To reduce error propagation from the referencing scheme to the reflectance spectra, the dependence of the Fourier coefficients α, β are parameterized as a function of wavelength λ. Care must be taken in parameterized the Fourier coefficients, because the Fourier coefficients are not necessarily smooth functions of wavelength λ, particularly, where there are multimode fiber optics or other such components present in the spectrometer 100, e.g., in front of the spectrophotometer 116. Therefore, the functions chosen to parameterize the Fourier coefficients α, β as a function of wavelength λ will depend on the characteristics of the system, e.g., the spectrophotometer 116 and beam splitter 104. A third order polynomial fit has been found adequate to parameterize the Fourier coefficients. The use of a polynomial fit to describe the Fourier coefficients α, β is advantageous because only the polynomial coefficients need be stored, instead of the Fourier coefficients for each wavelength λ. Further, the polynomial fit provides an average to advantageously disregard noise.

Once the Fourier harmonics are obtained and parameterized, so that the angular dependence G(λ, P) of spectrometer 100 is adequately described, the reference irradiance Iref(λ, P) and back reflection irradiance Iback(λ, P) can be measured for one given angle (block 206), and from this the total irradiance I0(λ) for the system, which is independent of angle P, can then be obtained (block 208) using: I 0 ( λ ) = I ( λ , P ) G ( λ , P ) ( 5 )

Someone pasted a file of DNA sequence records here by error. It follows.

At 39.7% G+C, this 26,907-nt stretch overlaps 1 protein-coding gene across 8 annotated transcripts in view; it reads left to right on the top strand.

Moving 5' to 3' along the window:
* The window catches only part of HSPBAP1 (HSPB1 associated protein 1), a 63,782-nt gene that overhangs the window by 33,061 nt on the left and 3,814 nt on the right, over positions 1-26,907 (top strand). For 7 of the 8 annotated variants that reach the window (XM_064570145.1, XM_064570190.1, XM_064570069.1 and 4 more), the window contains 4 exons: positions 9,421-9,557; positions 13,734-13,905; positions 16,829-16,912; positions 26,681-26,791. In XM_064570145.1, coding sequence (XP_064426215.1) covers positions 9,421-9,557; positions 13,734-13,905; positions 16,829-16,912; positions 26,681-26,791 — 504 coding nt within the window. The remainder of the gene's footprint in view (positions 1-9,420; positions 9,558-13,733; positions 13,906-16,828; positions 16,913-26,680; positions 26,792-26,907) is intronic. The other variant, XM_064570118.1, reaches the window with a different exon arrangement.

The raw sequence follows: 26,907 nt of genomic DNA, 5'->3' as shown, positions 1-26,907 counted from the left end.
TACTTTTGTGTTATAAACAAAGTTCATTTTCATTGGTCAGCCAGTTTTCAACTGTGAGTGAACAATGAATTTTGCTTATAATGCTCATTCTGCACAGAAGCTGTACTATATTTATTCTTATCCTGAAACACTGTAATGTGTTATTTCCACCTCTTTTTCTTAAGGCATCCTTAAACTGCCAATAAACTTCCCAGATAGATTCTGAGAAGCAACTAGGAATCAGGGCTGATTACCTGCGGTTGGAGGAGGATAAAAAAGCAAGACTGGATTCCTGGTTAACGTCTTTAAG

With the total irradiance I0(λ) and the angular dependence G(λ, P) of the system known, the reference irradiance Iref(λ, P) and back reflection irradiance Iback(λ, P) can be calculated for any angle P using equation 2 (block 210). Accordingly, the measurements of sample 106 can be performed at any angle, by using equations 1, 2, and 3. There is no need to actually measure the reference irradiance Iref(λ, P) and the back reflection irradiance Iback(λ, P) for the same angle that is used in the measurement of the sample irradiance Isam(λ, P).

FIG. 4 is a graph showing the fit between the measured reference irradiance and the reference irradiance calculated in accordance with the present invention. The irradiance in arbitrary units shown in FIG. 4 is from a sample as measured by spectrometer 100 collected at different orientations of the polarizer transmission angle P for one wavelength. The symbols (dots) in FIG. 4 are measured data points, while the line is the calculated irradiance from the parameterized coefficients shown in FIG. 3.

It should be understood that the foregoing description is only illustrative of the invention. Various alternatives and modifications can be devised by those skilled in the art without departing from the invention. For instance, while the present invention is described in terms of a normal incidence polarized reflectance spectrometer, the present invention may be used to calibrate other metrology devices, such as an ellipsometer, as well. Further, different mathematical expressions of the angular dependence of the system G(λ, P), such as Bessel functions, can be used if desired. Accordingly, the present invention is intended to embrace all such alternatives, modifications and variances that fall within the scope of the appended claims.

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Classifications
U.S. Classification356/369, 356/364, 250/225
International ClassificationG01J4/04
Cooperative ClassificationG01J4/04
European ClassificationG01J4/04